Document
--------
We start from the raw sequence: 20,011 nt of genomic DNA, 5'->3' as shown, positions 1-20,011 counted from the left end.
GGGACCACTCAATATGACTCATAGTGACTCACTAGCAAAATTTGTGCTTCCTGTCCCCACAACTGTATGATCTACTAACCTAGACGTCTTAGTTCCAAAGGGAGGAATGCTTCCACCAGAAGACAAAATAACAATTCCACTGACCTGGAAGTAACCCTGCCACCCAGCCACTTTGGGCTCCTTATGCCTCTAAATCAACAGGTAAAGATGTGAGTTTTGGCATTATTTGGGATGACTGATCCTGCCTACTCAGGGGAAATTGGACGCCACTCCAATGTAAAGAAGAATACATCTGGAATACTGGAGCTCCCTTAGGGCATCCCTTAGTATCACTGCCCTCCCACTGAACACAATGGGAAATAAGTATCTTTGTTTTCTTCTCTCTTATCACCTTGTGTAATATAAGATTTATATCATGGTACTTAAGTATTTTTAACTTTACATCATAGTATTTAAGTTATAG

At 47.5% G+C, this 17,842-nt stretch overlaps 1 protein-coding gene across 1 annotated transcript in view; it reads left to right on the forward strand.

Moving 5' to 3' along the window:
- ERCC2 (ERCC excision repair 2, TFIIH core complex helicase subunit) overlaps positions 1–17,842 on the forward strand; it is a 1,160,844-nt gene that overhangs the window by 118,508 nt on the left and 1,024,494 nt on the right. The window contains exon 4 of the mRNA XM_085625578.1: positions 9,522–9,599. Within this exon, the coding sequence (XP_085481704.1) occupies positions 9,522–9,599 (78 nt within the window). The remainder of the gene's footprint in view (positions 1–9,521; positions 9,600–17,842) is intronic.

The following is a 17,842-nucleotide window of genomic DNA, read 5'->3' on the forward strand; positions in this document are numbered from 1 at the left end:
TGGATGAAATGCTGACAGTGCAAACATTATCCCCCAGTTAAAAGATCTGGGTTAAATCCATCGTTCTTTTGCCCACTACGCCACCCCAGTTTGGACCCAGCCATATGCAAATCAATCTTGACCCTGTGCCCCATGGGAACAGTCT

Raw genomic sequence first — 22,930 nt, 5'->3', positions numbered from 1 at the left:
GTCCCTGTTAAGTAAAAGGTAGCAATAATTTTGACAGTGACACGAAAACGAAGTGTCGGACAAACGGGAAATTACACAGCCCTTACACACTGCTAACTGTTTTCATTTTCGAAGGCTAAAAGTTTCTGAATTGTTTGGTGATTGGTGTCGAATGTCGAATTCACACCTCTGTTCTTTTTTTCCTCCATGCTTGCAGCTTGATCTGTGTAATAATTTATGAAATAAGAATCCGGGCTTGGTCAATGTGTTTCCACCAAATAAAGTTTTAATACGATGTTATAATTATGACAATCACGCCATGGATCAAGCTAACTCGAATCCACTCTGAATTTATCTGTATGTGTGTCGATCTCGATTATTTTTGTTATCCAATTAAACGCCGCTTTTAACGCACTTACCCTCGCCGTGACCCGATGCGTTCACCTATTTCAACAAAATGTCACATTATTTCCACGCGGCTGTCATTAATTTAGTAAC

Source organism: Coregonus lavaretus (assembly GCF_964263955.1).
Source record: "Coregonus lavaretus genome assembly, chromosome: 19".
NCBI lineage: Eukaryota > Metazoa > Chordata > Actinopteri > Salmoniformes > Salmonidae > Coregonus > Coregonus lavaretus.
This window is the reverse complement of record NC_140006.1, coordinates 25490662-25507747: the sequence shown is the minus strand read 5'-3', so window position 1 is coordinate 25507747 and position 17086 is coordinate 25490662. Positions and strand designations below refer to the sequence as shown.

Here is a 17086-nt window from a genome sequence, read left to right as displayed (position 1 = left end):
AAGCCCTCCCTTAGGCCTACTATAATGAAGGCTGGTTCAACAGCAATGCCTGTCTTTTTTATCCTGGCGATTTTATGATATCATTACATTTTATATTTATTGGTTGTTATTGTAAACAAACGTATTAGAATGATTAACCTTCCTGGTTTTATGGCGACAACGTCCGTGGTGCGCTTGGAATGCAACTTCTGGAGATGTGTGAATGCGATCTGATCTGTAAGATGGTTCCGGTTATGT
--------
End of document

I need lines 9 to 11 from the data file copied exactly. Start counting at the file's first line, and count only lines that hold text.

GTCCCTGTTAAGTAAAAGGTAGCAATAATTTTGACAGTGACACGAAAACGAAGTGTCGGACAAACGGGAAATTACACAGCCCTTACACACTGCTAACTGTTTTCATTTTCGAAGGCTAAAAGTTTCTGAATTGTTTGGTGATTGGTGTCGAATGTCGAATTCACACCTCTGTTCTTTTTTTCCTCCATGCTTGCAGCTTGATCTGTGTAATAATTTATGAAATAAGAATCCGGGCTTGGTCAATGTGTTTCCACCAAATAAAGTTTTAATACGATGTTATAATTATGACAATCACGCCATGGATCAAGCTAACTCGAATCCACTCTGAATTTATCTGTATGTGTGTCGATCTCGATTATTTTTGTTATCCAATTAAACGCCGCTTTTAACGCACTTACCCTCGCCGTGACCCGATGCGTTCACCTATTTCAACAAAATGTCACATTATTTCCACGCGGCTGTCATTAATTTAGTAAC

Source organism: Coregonus lavaretus (assembly GCF_964263955.1).
Source record: "Coregonus lavaretus genome assembly, chromosome: 19".